Location: North Georgia
Trip Starts: Reece Memorial Lot
Trip Ends: Reece Memorial Lot
Total Distance: 7.9 miles
Hike Type: Roundtrip, Loop Hike
Hike Difficulty: Moderate to Difficult
Trails Used: Reece Access, Freeman, Appalachian Trails
Trail Traffic: Heavy
Trip Type: Day or Overnight Hike
More Information:

Chattahoochee-Oconee National Forests
1755 Cleveland Highway
Gainesville, GA 30501
770 297-3000


The Chattahoochee National Forest is one of two National Forests in the State of Georgia, and it takes its name from the Chattahoochee River whose headwaters begin in the North Georgia mountains. The River and the area were given the name by the English settlers who heard it from the Indians that once lived here. The wilderness was created when the Forest Service purchased 31,000 acres in Fannin, Gilmer, Lumpkin and Union Counties from the Gennett family in 1911 for $7.00 per acre. In the beginning, the Chattahoochee was part of the Nantahala and Cherokee National Forests in North Carolina and Tennessee, but eventually the Forest Service made additional land purchases and expanded the Chattahoochee to its current size of nearly 750,000 acres.

The Blood Mountain Wilderness area received its designation in 1991, and it is a sub-section of the Chattahoochee National Forest. The wilderness area is bordered to the northwest by Georgia Highway 60 and the Blue Ridge mountain range, and to the northeast by Georgia Highway 19/129 and Neels Gap. Major trails in this area include the Appalachian Trail, Freeman Trail, the Dockery Lake/Miller Gap Trail, the Coosa Backcountry Trail, the Duncan Ridge Trail, The Bare Hair Trail, and the Slaughter Creek Trail.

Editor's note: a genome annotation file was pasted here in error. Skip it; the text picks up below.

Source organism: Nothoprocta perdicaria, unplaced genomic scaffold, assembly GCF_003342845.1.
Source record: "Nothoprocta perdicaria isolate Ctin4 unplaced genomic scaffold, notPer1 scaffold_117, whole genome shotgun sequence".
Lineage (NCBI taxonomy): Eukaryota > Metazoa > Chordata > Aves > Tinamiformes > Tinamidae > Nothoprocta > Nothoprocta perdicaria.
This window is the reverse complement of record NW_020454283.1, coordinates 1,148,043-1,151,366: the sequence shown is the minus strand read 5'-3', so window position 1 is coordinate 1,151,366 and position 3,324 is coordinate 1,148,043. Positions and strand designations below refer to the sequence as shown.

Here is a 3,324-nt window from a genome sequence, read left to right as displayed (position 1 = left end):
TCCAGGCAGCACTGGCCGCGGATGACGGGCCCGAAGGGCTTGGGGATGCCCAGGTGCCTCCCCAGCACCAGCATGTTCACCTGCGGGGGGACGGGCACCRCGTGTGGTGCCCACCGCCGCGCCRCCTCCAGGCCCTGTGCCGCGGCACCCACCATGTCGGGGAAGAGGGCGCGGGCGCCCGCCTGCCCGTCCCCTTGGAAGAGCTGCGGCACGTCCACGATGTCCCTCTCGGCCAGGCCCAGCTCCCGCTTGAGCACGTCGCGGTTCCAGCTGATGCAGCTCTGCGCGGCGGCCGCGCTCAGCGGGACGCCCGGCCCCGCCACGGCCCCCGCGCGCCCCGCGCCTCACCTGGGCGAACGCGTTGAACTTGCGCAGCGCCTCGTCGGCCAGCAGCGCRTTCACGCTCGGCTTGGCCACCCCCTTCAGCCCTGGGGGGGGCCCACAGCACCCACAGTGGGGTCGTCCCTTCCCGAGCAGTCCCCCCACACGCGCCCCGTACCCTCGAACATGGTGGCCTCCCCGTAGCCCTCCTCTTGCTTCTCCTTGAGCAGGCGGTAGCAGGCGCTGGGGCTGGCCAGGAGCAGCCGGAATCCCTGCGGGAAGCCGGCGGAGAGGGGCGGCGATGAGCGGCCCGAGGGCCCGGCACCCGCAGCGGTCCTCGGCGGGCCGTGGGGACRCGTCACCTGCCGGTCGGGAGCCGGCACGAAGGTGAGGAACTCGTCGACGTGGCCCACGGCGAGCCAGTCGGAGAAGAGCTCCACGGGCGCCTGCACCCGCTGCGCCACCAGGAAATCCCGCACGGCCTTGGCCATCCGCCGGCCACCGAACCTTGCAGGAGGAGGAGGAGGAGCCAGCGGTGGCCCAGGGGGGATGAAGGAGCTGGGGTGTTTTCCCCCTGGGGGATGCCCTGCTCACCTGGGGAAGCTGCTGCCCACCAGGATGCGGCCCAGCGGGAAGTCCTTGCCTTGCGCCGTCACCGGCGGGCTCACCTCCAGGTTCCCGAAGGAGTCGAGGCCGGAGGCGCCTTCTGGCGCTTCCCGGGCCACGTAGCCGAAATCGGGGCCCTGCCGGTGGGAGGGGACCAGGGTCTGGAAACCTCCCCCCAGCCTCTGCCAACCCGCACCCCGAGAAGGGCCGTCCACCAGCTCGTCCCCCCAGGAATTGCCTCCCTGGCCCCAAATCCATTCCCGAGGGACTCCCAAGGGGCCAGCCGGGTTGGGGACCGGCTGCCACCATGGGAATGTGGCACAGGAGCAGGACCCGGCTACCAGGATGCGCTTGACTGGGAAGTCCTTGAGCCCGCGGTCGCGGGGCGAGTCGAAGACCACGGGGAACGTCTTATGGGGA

On this hike, we followed the Reece Memorial Trail across the Appalachian Trail and picked up the Freeman Trail to traverse a lower section of Blood Mountain over to Bird Gap. Here the Freeman Trail again joins with the Appalachian Trail and there is a blue-blazed side trail that runs 0.5 miles down to Wood’s Hole Shelter which sleeps 6-8. The shelter is named for Roy & Tillie Wood of Roswell, Georgia who came to the aid of hundreds of long distance Appalachian Trail hikers with inexpensive food and lodging at their summer home near Pearisburg, Virgina. The spring is unreliable here – especially in the fall months, so plan accordingly.

From Woods Hole, we hiked through Slaughter Gap and over Blood Mountain the following day. It’s a steep climb to the summit at 4,461 feet but the views from a rock outcropping near the shelter are spectacular. Blood Mountain is the highest point on the Appalachian Trail in Georgia, and it is the second highest peak in the State (after Brasstown Bald.)

This hike can be done as overnight backpacking trip (with additional camping options at Bird Gap, north on the Appalachian Trail from Slaughter Gap, and at Blood Mountain Shelter. It can also be as a day hike, but give yourself plenty of time because the terrain is not easy – especially in wet or icy conditions.


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